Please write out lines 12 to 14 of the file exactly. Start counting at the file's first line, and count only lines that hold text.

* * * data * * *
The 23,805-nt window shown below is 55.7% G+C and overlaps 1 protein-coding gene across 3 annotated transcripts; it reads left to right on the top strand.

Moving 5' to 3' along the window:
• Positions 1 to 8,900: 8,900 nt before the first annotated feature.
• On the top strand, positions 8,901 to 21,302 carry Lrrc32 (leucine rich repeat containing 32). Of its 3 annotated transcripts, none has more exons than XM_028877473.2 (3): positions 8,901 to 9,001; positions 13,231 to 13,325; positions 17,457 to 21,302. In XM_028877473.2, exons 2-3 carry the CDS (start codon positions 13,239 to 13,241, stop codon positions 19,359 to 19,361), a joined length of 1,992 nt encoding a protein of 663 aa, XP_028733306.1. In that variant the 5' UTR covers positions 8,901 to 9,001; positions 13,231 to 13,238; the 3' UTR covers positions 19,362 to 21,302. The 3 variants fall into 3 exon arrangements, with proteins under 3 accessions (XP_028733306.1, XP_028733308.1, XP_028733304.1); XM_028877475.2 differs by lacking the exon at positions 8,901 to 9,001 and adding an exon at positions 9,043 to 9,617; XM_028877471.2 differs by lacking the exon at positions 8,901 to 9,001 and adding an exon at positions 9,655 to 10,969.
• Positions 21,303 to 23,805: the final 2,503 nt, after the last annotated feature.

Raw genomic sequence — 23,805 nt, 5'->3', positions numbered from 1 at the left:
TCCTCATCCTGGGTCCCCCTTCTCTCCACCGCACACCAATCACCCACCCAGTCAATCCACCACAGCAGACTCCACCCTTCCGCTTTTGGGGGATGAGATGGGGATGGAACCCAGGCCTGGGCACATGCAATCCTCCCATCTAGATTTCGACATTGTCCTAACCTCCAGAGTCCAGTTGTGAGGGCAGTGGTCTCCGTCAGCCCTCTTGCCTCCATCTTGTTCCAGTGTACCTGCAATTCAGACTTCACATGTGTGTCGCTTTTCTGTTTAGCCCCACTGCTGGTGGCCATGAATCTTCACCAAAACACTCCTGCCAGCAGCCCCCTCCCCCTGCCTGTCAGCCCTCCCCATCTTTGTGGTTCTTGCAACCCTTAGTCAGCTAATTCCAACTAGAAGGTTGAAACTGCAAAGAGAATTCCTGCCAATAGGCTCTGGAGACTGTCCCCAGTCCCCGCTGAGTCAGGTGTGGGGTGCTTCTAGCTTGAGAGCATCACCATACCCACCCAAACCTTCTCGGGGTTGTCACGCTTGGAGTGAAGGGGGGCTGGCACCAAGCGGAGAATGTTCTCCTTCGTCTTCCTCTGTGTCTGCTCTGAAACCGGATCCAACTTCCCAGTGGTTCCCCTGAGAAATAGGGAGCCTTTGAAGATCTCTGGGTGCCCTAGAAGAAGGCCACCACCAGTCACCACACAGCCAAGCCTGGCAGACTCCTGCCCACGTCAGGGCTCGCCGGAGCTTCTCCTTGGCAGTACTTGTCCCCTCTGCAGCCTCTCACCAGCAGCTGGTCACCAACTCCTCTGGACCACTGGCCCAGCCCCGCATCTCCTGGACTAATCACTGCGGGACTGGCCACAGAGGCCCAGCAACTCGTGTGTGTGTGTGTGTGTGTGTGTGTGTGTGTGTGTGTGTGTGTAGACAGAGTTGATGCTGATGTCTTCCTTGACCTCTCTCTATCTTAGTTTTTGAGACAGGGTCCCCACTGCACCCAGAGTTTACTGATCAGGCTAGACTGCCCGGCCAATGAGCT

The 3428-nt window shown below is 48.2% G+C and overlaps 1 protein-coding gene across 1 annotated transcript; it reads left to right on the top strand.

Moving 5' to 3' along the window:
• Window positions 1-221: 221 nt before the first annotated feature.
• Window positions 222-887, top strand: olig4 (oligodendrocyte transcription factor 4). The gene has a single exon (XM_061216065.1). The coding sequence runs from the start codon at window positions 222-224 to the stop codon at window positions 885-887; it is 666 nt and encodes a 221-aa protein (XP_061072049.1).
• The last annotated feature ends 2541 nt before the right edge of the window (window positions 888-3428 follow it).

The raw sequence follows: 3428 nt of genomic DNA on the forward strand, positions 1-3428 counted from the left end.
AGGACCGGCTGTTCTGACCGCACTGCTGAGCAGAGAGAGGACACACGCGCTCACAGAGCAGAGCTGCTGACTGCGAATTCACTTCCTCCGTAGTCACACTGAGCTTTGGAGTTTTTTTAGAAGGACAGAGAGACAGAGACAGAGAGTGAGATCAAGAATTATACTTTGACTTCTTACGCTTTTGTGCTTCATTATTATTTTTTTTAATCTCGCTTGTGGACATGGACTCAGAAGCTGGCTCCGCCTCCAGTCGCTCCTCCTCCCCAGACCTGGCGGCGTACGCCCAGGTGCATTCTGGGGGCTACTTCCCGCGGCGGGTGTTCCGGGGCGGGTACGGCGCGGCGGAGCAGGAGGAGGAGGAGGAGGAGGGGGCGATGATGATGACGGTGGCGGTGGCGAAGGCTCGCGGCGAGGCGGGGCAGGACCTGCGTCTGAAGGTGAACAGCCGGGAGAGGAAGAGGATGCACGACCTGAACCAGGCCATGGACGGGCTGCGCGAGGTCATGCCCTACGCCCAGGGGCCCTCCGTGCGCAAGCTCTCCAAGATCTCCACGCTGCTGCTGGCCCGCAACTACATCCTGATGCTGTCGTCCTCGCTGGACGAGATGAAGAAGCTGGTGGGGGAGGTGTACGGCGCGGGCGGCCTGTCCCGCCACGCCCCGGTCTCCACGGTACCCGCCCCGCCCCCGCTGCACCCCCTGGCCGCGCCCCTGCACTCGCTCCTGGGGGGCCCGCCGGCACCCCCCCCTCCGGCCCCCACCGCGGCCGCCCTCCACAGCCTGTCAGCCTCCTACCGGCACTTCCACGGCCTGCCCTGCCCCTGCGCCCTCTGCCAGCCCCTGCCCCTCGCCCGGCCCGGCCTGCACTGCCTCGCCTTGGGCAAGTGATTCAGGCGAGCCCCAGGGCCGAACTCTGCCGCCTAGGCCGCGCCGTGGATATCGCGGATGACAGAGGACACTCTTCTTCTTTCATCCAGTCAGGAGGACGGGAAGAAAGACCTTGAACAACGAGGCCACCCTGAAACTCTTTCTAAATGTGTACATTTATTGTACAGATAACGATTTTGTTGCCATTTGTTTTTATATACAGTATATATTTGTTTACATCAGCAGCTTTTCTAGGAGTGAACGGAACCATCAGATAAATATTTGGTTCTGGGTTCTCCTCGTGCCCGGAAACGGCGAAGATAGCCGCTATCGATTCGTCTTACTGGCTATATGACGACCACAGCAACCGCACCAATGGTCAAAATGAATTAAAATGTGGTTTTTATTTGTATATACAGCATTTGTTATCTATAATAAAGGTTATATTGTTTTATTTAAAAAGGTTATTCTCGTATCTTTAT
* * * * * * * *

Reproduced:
• The last annotated feature ends 2541 nt before the right edge of the window (window positions 888-3428 follow it).

The raw sequence follows: 3428 nt of genomic DNA on the forward strand, positions 1-3428 counted from the left end.
AGGACCGGCTGTTCTGACCGCACTGCTGAGCAGAGAGAGGACACACGCGCTCACAGAGCAGAGCTGCTGACTGCGAATTCACTTCCTCCGTAGTCACACTGAGCTTTGGAGTTTTTTTAGAAGGACAGAGAGACAGAGACAGAGAGTGAGATCAAGAATTATACTTTGACTTCTTACGCTTTTGTGCTTCATTATTATTTTTTTTAATCTCGCTTGTGGACATGGACTCAGAAGCTGGCTCCGCCTCCAGTCGCTCCTCCTCCCCAGACCTGGCGGCGTACGCCCAGGTGCATTCTGGGGGCTACTTCCCGCGGCGGGTGTTCCGGGGCGGGTACGGCGCGGCGGAGCAGGAGGAGGAGGAGGAGGAGGGGGCGATGATGATGACGGTGGCGGTGGCGAAGGCTCGCGGCGAGGCGGGGCAGGACCTGCGTCTGAAGGTGAACAGCCGGGAGAGGAAGAGGATGCACGACCTGAACCAGGCCATGGACGGGCTGCGCGAGGTCATGCCCTACGCCCAGGGGCCCTCCGTGCGCAAGCTCTCCAAGATCTCCACGCTGCTGCTGGCCCGCAACTACATCCTGATGCTGTCGTCCTCGCTGGACGAGATGAAGAAGCTGGTGGGGGAGGTGTACGGCGCGGGCGGCCTGTCCCGCCACGCCCCGGTCTCCACGGTACCCGCCCCGCCCCCGCTGCACCCCCTGGCCGCGCCCCTGCACTCGCTCCTGGGGGGCCCGCCGGCACCCCCCCCTCCGGCCCCCACCGCGGCCGCCCTCCACAGCCTGTCAGCCTCCTACCGGCACTTCCACGGCCTGCCCTGCCCCTGCGCCCTCTGCCAGCCCCTGCCCCTCGCCCGGCCCGGCCTGCACTGCCTCGCCTTGGGCAAGTGATTCAGGCGAGCCCCAGGGCCGAACTCTGCCGCCTAGGCCGCGCCGTGGATATCGCGGATGACAGAGGACACTCTTCTTCTTTCATCCAGTCAGGAGGACGGGAAGAAAGACCTTGAACAACGAGGCCACCCTGAAACTCTTTCTAAATGTGTACATTTATTGTACAGATAACGATTTTGTTGCCATTTGTTTTTATATACAGTATATATTTGTTTACATCAGCAGCTTTTCTAGGAGTGAACGGAACCATCAGATAAATATTTGGTTCTGGGTTCTCCTCGTGCCCGGAAACGGCGAAGATAGCCGCTATCGATTCGTCTTACTGGCTATATGACGACCACAGCAACCGCACCAATGGTCAAAATGAATTAAAATGTGGTTTTTATTTGTATATACAGCATTTGTTATCTATAATAAAGGTTATATTGTTTTATTTAAAAAGGTTATTCTCGTATCTTTAT